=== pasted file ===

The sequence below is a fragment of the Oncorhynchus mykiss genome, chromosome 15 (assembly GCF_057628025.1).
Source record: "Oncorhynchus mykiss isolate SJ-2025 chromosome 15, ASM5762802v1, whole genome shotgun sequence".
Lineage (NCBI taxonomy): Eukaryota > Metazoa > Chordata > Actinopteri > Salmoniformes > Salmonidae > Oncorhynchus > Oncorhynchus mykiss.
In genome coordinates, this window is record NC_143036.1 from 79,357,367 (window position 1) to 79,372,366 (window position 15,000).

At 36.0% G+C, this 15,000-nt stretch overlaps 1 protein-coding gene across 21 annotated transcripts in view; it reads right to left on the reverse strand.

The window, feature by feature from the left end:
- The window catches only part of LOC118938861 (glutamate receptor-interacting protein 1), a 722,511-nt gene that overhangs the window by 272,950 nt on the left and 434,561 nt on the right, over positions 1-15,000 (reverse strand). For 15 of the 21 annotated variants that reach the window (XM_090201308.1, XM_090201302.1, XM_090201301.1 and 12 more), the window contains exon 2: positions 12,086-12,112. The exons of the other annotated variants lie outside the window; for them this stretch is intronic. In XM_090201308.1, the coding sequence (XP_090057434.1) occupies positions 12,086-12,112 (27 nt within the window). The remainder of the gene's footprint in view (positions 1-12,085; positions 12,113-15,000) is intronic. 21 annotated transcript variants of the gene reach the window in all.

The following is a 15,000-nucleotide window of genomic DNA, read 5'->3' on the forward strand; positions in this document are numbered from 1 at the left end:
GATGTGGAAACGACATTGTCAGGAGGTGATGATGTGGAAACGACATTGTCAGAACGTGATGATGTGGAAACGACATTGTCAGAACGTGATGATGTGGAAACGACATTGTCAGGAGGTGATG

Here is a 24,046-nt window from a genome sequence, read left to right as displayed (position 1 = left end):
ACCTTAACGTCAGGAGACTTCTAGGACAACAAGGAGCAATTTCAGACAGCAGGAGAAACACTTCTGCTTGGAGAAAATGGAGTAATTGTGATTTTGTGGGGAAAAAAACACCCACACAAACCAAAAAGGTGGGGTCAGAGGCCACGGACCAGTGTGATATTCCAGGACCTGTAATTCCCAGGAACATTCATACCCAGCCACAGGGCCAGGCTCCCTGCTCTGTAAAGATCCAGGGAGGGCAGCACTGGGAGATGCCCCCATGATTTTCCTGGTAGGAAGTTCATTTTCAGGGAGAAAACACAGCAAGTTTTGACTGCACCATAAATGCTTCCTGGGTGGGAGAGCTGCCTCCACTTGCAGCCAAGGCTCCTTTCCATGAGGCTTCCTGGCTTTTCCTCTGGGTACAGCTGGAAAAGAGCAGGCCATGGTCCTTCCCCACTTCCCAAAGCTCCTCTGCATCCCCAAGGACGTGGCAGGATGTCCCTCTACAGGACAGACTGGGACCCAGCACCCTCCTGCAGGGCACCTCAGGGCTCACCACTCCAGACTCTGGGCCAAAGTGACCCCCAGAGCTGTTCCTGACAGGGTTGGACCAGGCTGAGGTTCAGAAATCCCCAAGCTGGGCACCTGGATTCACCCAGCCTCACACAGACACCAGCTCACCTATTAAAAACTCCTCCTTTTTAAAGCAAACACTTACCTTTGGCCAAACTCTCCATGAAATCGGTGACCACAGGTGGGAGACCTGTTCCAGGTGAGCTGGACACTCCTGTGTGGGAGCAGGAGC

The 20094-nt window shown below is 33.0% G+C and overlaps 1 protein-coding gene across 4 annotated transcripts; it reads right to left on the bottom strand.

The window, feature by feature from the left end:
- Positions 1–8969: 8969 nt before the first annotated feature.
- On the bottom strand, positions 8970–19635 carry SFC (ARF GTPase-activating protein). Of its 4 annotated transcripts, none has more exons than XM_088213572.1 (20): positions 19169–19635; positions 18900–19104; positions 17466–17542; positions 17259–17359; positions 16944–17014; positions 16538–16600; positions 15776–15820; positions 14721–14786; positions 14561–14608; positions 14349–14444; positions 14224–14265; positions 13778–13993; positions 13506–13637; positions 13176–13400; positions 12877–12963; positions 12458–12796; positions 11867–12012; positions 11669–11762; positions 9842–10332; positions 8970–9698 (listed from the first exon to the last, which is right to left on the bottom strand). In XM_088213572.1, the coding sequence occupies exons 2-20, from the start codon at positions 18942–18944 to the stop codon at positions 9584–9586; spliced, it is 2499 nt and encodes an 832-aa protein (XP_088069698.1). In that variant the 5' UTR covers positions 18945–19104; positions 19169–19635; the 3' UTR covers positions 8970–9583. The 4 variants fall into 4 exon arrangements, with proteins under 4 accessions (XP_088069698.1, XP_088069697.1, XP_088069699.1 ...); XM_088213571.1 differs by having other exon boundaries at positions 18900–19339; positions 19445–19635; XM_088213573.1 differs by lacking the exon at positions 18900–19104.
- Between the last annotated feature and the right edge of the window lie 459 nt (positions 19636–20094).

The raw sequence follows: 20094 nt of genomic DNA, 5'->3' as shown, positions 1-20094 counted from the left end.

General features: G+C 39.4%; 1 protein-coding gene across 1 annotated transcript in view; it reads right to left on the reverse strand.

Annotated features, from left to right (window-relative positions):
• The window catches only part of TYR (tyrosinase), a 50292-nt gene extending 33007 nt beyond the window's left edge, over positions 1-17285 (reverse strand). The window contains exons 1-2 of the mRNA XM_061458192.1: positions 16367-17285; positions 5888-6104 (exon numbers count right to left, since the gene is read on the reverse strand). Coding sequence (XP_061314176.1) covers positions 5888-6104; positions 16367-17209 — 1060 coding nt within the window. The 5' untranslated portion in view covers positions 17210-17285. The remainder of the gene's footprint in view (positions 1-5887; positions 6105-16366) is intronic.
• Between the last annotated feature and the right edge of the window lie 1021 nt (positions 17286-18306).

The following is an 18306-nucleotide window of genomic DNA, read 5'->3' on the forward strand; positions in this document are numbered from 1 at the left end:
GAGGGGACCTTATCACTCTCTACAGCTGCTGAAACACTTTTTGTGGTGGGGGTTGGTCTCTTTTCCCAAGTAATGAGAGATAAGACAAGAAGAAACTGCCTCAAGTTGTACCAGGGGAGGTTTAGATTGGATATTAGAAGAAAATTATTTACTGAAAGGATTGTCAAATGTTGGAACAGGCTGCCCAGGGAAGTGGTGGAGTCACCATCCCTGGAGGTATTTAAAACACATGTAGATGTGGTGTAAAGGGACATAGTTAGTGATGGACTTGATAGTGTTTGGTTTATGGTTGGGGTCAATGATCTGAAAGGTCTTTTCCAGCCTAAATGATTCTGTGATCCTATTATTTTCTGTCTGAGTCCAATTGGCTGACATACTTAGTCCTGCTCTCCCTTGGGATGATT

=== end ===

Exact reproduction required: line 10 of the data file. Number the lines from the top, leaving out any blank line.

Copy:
Here is a 24,046-nt window from a genome sequence, read left to right as displayed (position 1 = left end):